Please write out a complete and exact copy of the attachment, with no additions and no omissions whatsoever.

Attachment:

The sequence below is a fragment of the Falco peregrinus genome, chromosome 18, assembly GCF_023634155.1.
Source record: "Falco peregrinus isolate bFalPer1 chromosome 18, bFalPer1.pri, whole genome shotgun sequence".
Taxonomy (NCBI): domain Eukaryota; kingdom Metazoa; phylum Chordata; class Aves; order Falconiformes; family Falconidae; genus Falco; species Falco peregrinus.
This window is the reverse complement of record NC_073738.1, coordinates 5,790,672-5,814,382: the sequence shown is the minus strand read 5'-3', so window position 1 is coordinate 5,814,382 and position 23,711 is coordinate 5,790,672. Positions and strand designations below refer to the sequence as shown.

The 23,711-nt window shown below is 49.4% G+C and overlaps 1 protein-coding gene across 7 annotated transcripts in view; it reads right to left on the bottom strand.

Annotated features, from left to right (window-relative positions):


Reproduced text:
The sequence below is a fragment of the Falco peregrinus genome, chromosome 18, assembly GCF_023634155.1.
Source record: "Falco peregrinus isolate bFalPer1 chromosome 18, bFalPer1.pri, whole genome shotgun sequence".
Taxonomy (NCBI): domain Eukaryota; kingdom Metazoa; phylum Chordata; class Aves; order Falconiformes; family Falconidae; genus Falco; species Falco peregrinus.
This window is the reverse complement of record NC_073738.1, coordinates 5,790,672-5,814,382: the sequence shown is the minus strand read 5'-3', so window position 1 is coordinate 5,814,382 and position 23,711 is coordinate 5,790,672. Positions and strand designations below refer to the sequence as shown.

The 23,711-nt window shown below is 49.4% G+C and overlaps 1 protein-coding gene across 7 annotated transcripts in view; it reads right to left on the bottom strand.

Annotated features, from left to right (window-relative positions):